CAMPUSLOGIC has announced $7.5 million in Series A funding led by Continental Investors. Great Lakes Higher Education Corporation, University Ventures, Select Venture Partners and Peak Venture Capital also invested. The funding includes a $4.1 million in convertible note financing that the company shared in July 2015. Founded in 2011, the Gilbert, AZ-based company offers a mobile, cloud-based tool that helps students and administrators in more than 30 universities navigate the financial aid process. In a press release, the company said it planned to expand its software engineering and product support.
THE GREAT DEBATERS: The Harvard debate team recently squared off against an unexpected opponent: three inmates from Eastern New York Correctional Facility, a maximum-security facility in the Catskills. The three men, previously convicted of violent crimes, are currently enrolled in the Bard Prison Initiative, a degree-granting program that serves inmates.
Their topic for debate? Whether American K-12 schools should admit illegal immigrants. The inmates argued in the negative—and won, though they personally believe that schools should open their doors to immigrants. The prison team had its first debate back in March, beating the U.S. Military Academy at West Point, NY. Making their victory all the more impressive, the Bard team is not allowed to use the Internet while researching their arguments.
ACEABLE: $4.7 million to Austin, TX-based Aceable in a seed round led by Silverton Partners, with Capital Factory, Floodgate Ventures and NextGen Angels also participating. Founded in 2013, Aceable has found a profitable niche in the online driver’s ed market, offering customers in Texas and Florida access to courses for $25 to $100 a pop. As The Wall Street Journal notes, it will take “time to attain state approvals to begin selling mobile and online courses to customers in every state.” Aceable currently claims over 100,000 customers.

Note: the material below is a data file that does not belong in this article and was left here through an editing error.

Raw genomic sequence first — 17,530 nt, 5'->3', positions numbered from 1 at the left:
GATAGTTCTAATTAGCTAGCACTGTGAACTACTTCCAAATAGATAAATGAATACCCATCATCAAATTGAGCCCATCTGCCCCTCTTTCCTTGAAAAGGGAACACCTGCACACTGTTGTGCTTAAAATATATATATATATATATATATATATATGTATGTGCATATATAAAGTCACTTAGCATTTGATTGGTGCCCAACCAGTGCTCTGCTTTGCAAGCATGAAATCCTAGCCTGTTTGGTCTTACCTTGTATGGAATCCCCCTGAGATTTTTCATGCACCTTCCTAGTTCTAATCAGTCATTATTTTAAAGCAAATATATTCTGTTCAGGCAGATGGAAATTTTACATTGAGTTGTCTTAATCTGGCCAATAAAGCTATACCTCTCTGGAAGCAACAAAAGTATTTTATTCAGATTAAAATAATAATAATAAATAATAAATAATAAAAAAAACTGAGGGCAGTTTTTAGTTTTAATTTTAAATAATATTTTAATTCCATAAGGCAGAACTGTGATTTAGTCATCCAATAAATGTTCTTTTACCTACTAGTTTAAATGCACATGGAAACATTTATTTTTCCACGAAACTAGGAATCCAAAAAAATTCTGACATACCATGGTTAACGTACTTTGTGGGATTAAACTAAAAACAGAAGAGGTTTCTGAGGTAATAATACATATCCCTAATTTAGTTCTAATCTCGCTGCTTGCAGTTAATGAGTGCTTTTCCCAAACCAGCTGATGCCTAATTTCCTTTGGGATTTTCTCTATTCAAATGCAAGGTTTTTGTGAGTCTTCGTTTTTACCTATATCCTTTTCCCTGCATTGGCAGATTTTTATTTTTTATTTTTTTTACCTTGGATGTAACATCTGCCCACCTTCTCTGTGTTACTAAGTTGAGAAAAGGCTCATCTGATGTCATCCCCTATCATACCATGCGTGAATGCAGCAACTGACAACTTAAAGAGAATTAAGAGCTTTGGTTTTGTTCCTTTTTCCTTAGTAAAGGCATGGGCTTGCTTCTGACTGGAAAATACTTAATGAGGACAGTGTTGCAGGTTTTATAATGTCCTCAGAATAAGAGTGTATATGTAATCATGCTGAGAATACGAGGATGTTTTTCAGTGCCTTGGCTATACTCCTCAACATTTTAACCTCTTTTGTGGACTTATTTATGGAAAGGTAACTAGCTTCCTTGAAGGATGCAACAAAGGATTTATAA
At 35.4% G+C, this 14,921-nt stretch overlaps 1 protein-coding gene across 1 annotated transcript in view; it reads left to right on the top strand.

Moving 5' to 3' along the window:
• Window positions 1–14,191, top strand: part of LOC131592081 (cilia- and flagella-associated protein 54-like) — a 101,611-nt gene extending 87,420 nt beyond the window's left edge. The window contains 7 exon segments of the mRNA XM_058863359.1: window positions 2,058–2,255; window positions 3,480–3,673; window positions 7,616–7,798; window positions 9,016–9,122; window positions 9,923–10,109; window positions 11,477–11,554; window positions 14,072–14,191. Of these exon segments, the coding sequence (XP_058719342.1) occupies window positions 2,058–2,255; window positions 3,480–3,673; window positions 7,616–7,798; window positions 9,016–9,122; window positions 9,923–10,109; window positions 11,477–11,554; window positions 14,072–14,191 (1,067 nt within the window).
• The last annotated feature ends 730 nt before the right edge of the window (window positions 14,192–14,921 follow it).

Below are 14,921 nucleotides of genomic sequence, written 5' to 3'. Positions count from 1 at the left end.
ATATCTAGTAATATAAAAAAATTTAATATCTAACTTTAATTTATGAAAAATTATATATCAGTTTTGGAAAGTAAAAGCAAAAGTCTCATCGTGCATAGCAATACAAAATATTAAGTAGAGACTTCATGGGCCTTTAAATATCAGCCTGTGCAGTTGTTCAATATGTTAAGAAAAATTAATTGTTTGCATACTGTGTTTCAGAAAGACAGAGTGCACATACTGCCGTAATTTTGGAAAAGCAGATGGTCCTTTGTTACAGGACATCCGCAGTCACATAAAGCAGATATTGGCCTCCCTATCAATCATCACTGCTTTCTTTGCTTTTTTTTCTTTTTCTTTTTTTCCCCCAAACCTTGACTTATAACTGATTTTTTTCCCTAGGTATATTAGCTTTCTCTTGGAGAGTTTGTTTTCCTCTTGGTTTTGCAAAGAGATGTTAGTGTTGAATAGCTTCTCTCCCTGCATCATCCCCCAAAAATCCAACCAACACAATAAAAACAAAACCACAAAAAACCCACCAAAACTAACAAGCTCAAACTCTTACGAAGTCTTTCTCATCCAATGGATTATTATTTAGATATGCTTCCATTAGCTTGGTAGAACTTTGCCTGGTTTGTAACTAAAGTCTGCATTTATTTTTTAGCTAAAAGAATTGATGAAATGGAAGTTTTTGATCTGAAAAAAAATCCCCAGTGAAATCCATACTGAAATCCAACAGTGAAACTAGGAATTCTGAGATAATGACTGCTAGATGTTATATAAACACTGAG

LAUREATE EDUCATION, the largest U.S.-based for-profit college chain, has announced that it will once again become a publicly-traded company. The privately-held company was publicly traded before 2007, when a group of investors led by CEO Douglas L. Becker bought the company in a $3.8 billion dollar deal.
The announcement comes bundled with another restructuring: Laureate will become a public benefit corporation. The reclassification means that Laureate will remain a for-profit corporation, but will also be legally permitted to focus on initiatives that do not directly boost its profits. The company said in a written statement that it intends to help its international students overcome barriers to higher education.
VELPIC has raised $4 million in funding. The Perth-based company makes a cloud-based platform that businesses use to create their own training lessons and distribute them to staff and contractors. The wealth management firm Baillieu Holst led the round. Sanlam Private Wealth, Alignment Capital, Shaw and Partners and Tony Gandel, son of billionaire property developer John Gandel, also invested.